Establishing an organic certification system in the Caribbean, an exchange between Barbados, Jamaica, and Grenada

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The objective of the exchange between Jamaica and Barbados was to implement a national organic inspection and certification system in Barbados, based on the Jamaica Organic Association Movement (JOAM) experience. JOAM reached out to connect the Barbadian NGO with the International Organic Inspectors Association (IOIA), which provides training to organic inspectors, and promotes consistency and integrity in the organic certification process. JOAM also put Organic Growers and Consumers Association (OGCA) in touch with the Grenada Organic Agriculture Movement (GOAM) which extended the South-South cooperation to Grenada, and members from GOAM were able to participate in the training of future inspectors in Barbados, with support from UNDP's GEF Small Grants Program (SGP).

Good Health and Well-Being , Decent Work and Economic Growth , Responsible Consumption and Production , Life on Land , Partnerships for the Goals

There is a growing organic movement to reduce the use of agrochemicals in Barbados. The movement is bringing increasing public awareness of how industrial agriculture is contributing to pollution in the groundwater supply and in the marine environment. Market surveys have demonstrated that there is a high demand for organic products among tourists, which the local market is not able to meet. Organic food production makes up less than 10% of the national food production. In 2004, the Barbados National Standards Institute (BNSI) adopted organic standards based on the Food and Agriculture Organization’s CODEX Alimentarius guidelines for organic farming. However, no system for the delivery of this standard had been developed, and there was no established methodology for inspecting or certifying these products as organic. The major organic agricultural association in Barbados, the OGCA, had no tangible means to verify that the practices of their growers met the standard and merited recognition. The situation was compounded by the lack of a credible, sufficiently independent entity responsible for conducting inspections and awarding organic certification to existing organic growers and farmers wishing to convert to organic agriculture.

With support from JOAM and the IOIA, OGCA facilitated the training of prospective organic inspectors, educated farmers on organic farming, and developed monitoring and reporting systems for the certification process.  

Organic farmers were trained in data collection and farm recordkeeping using available information technology, and project management tools. As a part of the project activity, the farmers were introduced to and taught how to use an app called Farmlogs to facilitate electronic record-keeping. A training video was developed, including modules on the Principles of organic farming, organic seedling production, the nature and properties of soil, soil fertility management, organic pest and disease management, water management, and organic farm certification.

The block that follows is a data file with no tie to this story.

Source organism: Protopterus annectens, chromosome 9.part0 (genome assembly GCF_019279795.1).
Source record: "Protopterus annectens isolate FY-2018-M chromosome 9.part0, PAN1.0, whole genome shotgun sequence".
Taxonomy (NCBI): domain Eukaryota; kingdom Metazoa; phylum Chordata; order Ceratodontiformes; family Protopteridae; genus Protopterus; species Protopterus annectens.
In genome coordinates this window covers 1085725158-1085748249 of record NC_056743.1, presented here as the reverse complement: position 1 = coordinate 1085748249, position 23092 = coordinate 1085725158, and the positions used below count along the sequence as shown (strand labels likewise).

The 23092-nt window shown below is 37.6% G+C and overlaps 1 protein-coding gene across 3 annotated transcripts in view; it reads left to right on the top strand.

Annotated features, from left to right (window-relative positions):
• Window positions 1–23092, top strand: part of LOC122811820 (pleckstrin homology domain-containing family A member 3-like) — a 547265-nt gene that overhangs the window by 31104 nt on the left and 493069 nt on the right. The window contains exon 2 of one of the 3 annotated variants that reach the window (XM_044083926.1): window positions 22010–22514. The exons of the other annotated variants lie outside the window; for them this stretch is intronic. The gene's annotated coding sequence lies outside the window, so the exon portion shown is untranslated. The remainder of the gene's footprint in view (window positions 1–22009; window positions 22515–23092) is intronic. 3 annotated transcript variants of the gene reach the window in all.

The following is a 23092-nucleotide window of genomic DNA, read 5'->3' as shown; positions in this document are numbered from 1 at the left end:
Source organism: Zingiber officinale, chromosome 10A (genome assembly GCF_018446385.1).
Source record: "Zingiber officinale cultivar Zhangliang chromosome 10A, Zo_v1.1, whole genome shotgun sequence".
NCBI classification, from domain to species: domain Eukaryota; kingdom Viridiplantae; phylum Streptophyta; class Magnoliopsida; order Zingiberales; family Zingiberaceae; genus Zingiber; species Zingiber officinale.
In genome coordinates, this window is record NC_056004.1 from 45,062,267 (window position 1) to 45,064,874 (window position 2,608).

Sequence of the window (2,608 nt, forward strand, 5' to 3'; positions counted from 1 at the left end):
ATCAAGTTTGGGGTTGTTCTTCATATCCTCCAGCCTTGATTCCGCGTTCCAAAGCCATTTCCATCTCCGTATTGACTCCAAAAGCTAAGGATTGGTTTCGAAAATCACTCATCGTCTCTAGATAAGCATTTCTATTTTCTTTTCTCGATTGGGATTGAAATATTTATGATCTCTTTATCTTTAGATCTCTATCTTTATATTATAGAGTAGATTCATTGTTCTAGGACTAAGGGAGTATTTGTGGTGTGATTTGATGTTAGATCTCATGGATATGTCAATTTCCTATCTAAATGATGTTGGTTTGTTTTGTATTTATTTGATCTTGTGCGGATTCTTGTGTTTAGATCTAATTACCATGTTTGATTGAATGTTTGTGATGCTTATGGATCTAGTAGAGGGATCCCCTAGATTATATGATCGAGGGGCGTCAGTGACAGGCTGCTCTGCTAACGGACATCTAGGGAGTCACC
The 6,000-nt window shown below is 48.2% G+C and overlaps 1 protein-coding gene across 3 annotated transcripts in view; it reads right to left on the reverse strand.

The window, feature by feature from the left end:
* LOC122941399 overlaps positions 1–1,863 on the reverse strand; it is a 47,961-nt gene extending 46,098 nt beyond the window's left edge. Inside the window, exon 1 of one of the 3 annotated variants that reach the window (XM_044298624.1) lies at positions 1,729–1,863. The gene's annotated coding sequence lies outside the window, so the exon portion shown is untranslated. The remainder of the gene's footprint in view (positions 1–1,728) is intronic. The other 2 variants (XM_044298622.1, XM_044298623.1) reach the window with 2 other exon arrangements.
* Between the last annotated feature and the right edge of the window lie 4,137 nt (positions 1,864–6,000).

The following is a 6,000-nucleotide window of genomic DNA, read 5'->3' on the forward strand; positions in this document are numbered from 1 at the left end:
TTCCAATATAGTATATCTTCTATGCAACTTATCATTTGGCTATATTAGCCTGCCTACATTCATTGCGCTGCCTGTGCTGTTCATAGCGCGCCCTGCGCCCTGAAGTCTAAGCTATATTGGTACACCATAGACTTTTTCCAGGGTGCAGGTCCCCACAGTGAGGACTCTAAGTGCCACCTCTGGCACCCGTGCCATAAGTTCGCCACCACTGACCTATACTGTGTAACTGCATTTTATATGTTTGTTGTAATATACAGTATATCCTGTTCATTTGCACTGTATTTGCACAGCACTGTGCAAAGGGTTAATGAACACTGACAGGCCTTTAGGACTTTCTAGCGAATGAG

To create legitimacy and commercialize the certified organic brand, as well as to encourage more growers to participate in organic farming, organic farm inspection reports were completed and submitted to BNSI.

The involved farmers reported on improved farm management and record keeping and the project now enjoys full support from the government with technical and financial means to operationalize the certification process. OGCA now has a fully operational certification process in place to ensure genuine organic food production for consumer.  

As a result of this exchange, OGCA accepts Barbadian inspectors to conduct inspections in Grenada and vice-versa. Having certified organic inspectors available in the Eastern Caribbean will significantly reduce the cost of certification to the farmers and generate income opportunities to the inspectors. Three Grenadians have been certified as organic inspectors under this project, and it is expected to be replicated in Grenada in the coming years.  

Due to their role in establishing this certification process, OGCA was identified as a key stakeholder to contribute to the revision of the National Physical Development Plan, Barbados’ national sustainable development and growth framework. It is anticipated that in the coming 1st inspection cycle, OGCA will see as many as 5 farms inspected and receive provisional certification in 2017.  

Barbados , Jamaica , Grenada

Jamaica Organic Association Movement , Grenada Organic Agriculture Movement , International Organic Inspectors Association , Barbados Ministry of Agriculture , The Inter American Institute for Cooperation in Agriculture , UNDP GEF-Small Grants Programmee

Organic Growers & Consumer Association

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